CW: Music Connections is a very exciting program to be a part of. It gives me a chance to really collaborate with some very creative young people. We get a chance to share in their musical world and also to share our musical world with them. Most of the participants have had little or no musical training, but within a short period of time (three months), I can guarantee that we will produce a concert of some really compelling music. This year’s focus is on the sacred music of Duke Ellington. Duke Ellington was such an important force in African American musical expression and central to the development of popular music. I am hoping these young people will take inspiration from his innovative musical expressions and incorporate them in their own compositions. He has so many important messages to offer the youth of today, including the importance of self-expression, high self-esteem, and living with elegance.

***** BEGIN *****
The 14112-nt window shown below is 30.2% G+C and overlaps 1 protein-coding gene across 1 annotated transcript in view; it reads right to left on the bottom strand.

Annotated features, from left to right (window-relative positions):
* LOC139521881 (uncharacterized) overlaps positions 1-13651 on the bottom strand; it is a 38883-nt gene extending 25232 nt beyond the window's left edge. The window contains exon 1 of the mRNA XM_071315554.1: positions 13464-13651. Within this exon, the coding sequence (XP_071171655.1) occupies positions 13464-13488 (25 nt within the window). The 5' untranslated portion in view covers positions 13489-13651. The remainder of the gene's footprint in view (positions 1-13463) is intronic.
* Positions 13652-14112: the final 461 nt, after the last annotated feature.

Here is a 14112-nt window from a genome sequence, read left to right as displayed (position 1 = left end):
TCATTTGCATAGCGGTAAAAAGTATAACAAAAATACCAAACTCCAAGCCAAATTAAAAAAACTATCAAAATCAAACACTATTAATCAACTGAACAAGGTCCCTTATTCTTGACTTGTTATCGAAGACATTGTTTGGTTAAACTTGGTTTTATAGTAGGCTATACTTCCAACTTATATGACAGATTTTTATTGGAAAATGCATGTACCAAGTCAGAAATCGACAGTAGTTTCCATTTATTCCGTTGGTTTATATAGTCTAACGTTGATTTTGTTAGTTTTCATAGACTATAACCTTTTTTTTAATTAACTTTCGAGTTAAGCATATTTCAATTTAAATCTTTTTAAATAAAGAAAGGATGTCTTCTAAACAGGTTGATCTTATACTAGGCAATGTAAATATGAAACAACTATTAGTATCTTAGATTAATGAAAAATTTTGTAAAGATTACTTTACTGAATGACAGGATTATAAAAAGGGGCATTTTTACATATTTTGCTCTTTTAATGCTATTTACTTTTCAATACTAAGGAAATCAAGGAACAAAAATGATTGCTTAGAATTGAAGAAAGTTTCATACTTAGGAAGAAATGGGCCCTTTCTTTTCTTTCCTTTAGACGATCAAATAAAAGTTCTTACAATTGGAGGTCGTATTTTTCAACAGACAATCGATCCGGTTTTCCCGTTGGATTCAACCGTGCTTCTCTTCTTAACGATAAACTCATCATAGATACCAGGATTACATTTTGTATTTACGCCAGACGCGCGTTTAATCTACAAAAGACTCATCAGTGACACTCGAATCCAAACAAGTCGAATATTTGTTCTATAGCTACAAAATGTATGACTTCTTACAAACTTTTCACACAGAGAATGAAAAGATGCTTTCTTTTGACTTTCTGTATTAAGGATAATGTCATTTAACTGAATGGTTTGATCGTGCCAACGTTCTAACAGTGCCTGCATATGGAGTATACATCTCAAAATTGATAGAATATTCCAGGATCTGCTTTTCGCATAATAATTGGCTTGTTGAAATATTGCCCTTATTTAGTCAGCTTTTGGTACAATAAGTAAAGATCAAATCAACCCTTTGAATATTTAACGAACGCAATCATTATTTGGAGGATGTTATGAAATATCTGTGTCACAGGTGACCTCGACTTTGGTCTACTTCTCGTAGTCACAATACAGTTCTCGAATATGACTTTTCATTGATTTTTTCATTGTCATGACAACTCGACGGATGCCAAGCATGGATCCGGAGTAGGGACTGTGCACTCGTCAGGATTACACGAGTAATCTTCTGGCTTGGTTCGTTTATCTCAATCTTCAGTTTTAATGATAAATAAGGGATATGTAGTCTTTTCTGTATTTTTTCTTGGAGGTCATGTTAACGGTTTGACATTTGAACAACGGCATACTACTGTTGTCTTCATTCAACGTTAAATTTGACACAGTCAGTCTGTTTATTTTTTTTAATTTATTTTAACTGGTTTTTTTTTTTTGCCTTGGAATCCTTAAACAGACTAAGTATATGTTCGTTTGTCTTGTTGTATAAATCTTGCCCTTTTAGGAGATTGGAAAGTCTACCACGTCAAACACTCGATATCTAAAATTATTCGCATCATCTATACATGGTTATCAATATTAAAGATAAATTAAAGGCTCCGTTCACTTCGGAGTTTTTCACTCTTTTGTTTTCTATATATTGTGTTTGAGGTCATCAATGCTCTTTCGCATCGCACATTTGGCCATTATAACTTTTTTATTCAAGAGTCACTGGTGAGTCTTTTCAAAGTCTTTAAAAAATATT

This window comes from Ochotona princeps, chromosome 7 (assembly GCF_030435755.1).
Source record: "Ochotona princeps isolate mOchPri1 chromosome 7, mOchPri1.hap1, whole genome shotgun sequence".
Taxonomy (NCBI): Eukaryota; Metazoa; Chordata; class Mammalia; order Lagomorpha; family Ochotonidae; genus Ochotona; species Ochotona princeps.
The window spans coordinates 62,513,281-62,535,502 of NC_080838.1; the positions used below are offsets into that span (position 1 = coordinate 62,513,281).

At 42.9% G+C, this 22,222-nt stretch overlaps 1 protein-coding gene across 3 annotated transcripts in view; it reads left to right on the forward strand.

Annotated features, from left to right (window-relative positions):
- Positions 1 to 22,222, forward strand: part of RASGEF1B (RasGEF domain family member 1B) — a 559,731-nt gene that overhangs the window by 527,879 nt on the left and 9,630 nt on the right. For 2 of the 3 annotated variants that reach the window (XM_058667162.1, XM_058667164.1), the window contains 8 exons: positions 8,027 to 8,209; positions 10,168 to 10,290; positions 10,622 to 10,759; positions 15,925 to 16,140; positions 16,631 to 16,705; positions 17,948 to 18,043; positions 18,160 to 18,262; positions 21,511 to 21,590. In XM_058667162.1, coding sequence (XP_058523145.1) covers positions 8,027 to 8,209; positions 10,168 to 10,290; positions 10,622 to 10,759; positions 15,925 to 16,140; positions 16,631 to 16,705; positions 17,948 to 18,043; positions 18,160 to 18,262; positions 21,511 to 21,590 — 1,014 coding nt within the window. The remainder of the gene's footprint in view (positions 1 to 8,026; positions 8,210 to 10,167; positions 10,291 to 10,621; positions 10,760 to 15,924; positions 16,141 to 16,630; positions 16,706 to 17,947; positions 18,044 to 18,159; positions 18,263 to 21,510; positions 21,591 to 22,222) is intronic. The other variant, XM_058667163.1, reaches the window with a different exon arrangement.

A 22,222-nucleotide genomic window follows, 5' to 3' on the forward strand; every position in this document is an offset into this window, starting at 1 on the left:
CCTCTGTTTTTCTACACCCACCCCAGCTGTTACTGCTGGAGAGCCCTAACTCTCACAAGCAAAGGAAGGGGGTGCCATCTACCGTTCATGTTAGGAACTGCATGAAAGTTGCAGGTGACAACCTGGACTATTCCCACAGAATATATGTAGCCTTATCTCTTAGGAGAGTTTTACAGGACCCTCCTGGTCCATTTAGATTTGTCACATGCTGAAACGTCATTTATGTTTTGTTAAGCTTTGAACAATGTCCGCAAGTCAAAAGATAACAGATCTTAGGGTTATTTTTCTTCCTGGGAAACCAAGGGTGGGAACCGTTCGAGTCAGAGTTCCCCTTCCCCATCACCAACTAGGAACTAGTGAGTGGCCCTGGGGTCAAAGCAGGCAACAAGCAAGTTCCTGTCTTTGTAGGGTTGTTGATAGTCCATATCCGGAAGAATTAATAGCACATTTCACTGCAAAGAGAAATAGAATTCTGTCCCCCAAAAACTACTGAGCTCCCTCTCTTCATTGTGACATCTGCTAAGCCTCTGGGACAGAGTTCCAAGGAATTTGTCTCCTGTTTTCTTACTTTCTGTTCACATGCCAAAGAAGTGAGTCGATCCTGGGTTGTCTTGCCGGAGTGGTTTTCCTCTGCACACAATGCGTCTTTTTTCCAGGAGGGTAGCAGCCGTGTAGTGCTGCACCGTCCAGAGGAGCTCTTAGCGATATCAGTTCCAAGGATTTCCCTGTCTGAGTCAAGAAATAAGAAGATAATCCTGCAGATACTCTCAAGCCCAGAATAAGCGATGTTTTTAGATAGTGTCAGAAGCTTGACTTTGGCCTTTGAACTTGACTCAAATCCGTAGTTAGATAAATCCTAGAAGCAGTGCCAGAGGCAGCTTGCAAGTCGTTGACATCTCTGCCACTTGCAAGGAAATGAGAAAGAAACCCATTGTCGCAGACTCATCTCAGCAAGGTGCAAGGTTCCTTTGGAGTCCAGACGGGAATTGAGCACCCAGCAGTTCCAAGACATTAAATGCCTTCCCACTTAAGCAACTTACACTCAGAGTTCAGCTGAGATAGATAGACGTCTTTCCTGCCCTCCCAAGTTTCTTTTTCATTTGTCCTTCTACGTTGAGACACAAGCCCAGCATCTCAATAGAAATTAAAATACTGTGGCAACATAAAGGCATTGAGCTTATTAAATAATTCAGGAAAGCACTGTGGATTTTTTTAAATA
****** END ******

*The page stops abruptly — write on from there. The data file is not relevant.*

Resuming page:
In addition to writing songs with participants at the South Bronx NeON, will you be working on new material for the band, as well? Can fans expect a follow up to your last album Fields of Moons?

    CW: It is always inspirational to work with young songwriters, and indeed, often spawns new musical ideas in my own compositional process. SYOTOS is heading into the studio in January to record a new album, and I must admit that many of the new compositions have grown out of our work with songwriting groups over the last few years. I feel my compositional process has been profoundly changed for the better working with so many young composers.